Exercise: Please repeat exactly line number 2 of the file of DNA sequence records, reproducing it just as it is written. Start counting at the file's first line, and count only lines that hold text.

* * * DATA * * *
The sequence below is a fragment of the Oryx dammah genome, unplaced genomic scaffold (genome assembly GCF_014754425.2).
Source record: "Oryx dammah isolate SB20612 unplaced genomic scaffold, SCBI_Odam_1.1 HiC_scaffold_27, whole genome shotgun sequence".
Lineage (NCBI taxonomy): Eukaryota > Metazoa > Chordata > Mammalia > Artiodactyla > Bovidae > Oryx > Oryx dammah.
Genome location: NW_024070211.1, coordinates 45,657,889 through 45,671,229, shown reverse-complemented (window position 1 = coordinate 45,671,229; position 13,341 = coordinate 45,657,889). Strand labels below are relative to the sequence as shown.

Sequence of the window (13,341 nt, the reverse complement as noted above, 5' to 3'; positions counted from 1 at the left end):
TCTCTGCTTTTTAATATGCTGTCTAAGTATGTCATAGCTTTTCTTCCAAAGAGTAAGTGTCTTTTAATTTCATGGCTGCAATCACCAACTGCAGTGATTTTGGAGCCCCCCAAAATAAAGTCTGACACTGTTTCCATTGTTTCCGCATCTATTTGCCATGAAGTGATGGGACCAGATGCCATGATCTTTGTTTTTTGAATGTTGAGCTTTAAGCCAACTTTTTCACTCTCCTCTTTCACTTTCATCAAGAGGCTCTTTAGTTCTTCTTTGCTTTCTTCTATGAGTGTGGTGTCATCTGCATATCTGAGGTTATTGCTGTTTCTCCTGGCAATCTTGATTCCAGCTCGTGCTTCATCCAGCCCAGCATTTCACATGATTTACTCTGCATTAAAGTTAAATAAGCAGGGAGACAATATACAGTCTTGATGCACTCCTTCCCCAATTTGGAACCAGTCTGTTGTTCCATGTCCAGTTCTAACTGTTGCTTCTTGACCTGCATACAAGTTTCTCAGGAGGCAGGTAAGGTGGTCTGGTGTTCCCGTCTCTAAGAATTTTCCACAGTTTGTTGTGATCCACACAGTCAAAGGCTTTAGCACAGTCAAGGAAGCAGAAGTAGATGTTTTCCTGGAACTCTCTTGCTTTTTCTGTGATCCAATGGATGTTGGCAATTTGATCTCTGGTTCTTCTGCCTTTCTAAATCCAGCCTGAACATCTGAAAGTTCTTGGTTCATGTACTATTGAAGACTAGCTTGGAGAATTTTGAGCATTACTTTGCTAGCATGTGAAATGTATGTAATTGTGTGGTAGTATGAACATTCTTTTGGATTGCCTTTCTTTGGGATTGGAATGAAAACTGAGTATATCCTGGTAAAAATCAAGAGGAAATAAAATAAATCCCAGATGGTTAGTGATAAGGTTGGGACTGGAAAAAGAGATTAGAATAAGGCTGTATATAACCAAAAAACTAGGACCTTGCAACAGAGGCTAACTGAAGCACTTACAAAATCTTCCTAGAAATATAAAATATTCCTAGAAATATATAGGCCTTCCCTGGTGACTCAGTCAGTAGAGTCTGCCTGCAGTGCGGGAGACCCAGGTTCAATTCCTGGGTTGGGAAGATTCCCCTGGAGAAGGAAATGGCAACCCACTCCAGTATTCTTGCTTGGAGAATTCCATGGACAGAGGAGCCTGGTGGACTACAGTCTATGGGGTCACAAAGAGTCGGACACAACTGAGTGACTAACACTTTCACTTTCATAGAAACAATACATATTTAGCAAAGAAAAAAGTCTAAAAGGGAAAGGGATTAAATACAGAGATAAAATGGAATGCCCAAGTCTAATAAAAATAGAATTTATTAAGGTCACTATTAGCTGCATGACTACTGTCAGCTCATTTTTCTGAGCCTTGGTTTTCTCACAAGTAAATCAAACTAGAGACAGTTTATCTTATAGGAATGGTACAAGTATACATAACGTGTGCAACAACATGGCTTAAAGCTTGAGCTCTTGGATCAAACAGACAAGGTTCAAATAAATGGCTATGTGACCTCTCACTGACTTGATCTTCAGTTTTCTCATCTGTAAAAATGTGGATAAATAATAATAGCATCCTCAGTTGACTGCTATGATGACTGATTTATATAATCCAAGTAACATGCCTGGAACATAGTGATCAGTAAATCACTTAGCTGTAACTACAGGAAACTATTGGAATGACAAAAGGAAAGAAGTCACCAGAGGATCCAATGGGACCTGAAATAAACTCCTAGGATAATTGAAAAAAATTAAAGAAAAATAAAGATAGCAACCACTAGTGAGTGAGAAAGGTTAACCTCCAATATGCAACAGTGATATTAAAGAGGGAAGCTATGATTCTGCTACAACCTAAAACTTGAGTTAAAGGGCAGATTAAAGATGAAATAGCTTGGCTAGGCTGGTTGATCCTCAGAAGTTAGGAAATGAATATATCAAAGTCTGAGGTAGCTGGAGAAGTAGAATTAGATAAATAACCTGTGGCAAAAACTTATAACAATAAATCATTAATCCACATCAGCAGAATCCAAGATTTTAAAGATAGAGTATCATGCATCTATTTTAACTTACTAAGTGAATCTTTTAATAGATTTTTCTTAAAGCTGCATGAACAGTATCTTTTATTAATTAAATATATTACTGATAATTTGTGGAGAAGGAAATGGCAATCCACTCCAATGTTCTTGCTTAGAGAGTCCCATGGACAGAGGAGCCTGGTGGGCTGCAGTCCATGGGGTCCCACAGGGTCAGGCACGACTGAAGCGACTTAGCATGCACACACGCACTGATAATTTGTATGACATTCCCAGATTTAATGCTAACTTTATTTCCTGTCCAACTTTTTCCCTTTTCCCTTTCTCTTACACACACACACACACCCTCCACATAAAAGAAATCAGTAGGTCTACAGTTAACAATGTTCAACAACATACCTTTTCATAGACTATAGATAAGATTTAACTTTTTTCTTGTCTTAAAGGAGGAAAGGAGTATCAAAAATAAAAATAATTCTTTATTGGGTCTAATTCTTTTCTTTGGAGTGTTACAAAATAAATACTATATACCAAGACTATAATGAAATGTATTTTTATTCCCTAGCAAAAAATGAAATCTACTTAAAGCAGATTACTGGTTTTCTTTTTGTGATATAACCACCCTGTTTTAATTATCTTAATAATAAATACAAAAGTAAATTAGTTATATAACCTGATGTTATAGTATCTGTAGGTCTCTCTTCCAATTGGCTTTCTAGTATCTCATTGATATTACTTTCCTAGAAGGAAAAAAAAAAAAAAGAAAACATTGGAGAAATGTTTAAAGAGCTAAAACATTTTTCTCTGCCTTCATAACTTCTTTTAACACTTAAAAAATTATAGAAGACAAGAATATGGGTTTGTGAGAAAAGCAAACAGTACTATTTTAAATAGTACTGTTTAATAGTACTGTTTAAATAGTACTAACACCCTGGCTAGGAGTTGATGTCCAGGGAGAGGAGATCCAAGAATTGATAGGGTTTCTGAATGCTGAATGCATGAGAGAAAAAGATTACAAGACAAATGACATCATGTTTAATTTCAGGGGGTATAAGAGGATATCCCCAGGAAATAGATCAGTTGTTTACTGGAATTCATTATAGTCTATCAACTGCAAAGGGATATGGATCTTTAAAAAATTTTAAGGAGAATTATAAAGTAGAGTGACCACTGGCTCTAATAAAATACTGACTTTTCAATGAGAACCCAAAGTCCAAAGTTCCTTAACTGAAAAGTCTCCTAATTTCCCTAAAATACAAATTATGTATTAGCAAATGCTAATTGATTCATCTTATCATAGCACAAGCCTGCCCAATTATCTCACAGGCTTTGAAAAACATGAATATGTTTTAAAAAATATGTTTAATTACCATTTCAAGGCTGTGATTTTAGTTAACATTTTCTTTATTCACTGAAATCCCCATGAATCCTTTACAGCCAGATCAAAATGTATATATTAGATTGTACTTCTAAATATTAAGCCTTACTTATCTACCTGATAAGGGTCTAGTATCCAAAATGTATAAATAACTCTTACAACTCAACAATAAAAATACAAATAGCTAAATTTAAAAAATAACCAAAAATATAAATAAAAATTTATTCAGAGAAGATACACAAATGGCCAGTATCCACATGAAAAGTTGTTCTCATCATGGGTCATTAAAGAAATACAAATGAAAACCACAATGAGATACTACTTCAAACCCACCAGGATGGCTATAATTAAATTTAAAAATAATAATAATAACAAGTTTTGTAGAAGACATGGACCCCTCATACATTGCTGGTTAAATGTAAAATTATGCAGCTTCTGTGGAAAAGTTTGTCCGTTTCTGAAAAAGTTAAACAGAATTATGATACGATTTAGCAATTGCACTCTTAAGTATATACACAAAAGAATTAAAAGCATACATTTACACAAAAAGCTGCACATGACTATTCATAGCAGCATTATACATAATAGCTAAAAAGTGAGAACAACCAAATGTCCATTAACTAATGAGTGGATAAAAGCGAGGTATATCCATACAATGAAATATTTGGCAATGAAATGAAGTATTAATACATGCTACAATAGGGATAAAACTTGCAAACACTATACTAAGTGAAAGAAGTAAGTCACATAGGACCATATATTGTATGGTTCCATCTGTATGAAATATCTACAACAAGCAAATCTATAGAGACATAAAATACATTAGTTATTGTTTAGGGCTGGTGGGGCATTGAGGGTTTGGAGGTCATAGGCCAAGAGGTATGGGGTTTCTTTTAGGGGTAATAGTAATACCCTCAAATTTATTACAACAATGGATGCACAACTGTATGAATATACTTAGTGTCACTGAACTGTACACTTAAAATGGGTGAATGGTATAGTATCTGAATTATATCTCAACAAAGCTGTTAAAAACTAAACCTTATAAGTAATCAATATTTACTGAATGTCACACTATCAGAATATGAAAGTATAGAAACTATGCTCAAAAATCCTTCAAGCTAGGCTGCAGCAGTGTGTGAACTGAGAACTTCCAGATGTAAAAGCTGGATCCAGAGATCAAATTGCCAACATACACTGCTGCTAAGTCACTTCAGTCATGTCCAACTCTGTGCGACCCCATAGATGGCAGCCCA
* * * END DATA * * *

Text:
Source record: "Oryx dammah isolate SB20612 unplaced genomic scaffold, SCBI_Odam_1.1 HiC_scaffold_27, whole genome shotgun sequence".